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Artificial intelligence and its impact on the future workforce were heavily discussed at the annual gathering of the World Economic Forum in Davos recently. Accenture's "Reworking the Revolution" report, released during the meeting, shows how pioneers are already using human-machine collaboration not just to improve efficiencies, but also to drive growth.
From Theresa May to Google’s CEO Sundar Pichai, from celebrities to financial services (FS) leaders, everyone at the World Economic Forum’s (WEF) recent meeting in Davos talked about artificial intelligence and its impact on the future workforce.
Accenture has long partnered with the Forum on research and initiatives and this year was no different. Our collaborative report “The New Production Workforce: Responding to Shifting Labour Trends” found that job losses globally will be less than expected. Accenture is also a founding partner of the WEF Governor’s IT Reskill Initiative, a new tech-reskilling drive targeting one million workers over the next three years.
In addition to our work with the WEF, on the first day of the gathering in Davos we released a new report entitled “Reworking the Revolution,” which is based on global research with over 15,000 participants. The survey found businesses risk missing major growth opportunities unless business leaders and CHROs take immediate steps to pivot their workforces and equip their people to work with intelligent technologies, such as robotics and artificial intelligence (AI).
The report also shows how pioneers are already using human-machine collaboration not just to improve efficiencies, but to drive growth through new customer experiences. They are scaling the application of these technologies across their businesses, as well as exploring new business models.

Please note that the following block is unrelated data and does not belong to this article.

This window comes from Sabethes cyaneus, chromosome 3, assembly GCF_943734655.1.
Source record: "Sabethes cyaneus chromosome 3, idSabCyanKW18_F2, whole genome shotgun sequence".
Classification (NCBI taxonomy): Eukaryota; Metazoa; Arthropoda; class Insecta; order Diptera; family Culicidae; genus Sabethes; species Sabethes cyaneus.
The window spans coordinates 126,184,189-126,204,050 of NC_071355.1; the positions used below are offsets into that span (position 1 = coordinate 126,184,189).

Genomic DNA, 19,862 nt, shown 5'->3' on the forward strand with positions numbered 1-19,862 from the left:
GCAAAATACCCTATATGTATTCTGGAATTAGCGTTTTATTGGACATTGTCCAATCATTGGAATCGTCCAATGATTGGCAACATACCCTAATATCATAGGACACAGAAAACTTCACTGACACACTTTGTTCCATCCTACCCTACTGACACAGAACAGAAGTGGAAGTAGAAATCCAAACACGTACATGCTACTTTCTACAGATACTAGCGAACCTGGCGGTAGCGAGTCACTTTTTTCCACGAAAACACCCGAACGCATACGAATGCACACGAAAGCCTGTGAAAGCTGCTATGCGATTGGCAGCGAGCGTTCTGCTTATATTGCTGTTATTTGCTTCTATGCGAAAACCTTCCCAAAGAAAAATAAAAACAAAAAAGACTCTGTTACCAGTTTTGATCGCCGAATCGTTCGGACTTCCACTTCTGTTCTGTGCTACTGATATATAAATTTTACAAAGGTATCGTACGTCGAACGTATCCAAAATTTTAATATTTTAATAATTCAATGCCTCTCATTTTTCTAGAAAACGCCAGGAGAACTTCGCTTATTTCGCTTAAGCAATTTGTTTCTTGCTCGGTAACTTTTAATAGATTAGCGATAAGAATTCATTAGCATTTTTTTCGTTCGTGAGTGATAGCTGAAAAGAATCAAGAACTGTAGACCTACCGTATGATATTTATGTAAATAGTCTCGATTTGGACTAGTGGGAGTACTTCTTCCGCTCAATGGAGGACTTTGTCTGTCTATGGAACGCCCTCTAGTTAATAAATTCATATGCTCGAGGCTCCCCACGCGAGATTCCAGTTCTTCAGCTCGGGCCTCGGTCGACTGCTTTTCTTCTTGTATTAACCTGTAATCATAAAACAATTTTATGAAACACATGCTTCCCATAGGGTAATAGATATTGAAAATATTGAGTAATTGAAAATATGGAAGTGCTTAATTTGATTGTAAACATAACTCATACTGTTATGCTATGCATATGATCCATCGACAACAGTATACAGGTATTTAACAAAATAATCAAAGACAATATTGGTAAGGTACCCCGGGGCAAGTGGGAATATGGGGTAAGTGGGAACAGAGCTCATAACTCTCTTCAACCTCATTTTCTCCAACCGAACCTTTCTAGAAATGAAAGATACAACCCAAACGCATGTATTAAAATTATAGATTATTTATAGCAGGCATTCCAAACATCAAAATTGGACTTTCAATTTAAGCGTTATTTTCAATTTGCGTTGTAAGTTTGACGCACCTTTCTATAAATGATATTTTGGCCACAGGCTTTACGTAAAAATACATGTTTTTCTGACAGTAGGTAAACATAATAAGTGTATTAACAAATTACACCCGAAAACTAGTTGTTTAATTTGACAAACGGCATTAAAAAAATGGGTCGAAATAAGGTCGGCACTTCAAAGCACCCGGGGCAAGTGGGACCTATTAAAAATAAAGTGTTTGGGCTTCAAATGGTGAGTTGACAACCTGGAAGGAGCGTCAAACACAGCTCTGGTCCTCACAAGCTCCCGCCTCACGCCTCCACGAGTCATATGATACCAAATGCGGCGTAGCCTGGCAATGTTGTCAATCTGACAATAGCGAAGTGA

Those in the FS sector that commit fully to AI and invest in human-machine collaboration can expect an average 32 per cent boost in revenue and a 9 per-cent increase in their workforce by 2022. This is not a negative news story for the workforce.
While 76 per cent of financial services firms will significantly automate tasks and processes in the next three years, 67 per cent of FS executives believe intelligent technologies will result in a net increase in jobs in their organisation and 67 per cent of employees believe AI will create new opportunities for work.
The biggest impact will be on new skills and working practices ─ 54 per cent of FS executives felt a growing skills gap is the key factor influencing workforce strategy, yet only 3 per cent expect to significantly increase investments in skills development. So more needs to be done within the existing spend.
As was clearly evident at Davos, artificial intelligence is revolutionising every aspect of our lives. Our research shows there is a positive platform to build on when it comes to applying intelligence to the future workforce.
In my next post, I will discuss the steps FS leaders should take to prepare for the future workforce.
To learn more, register to download “Reworking the Revolution.”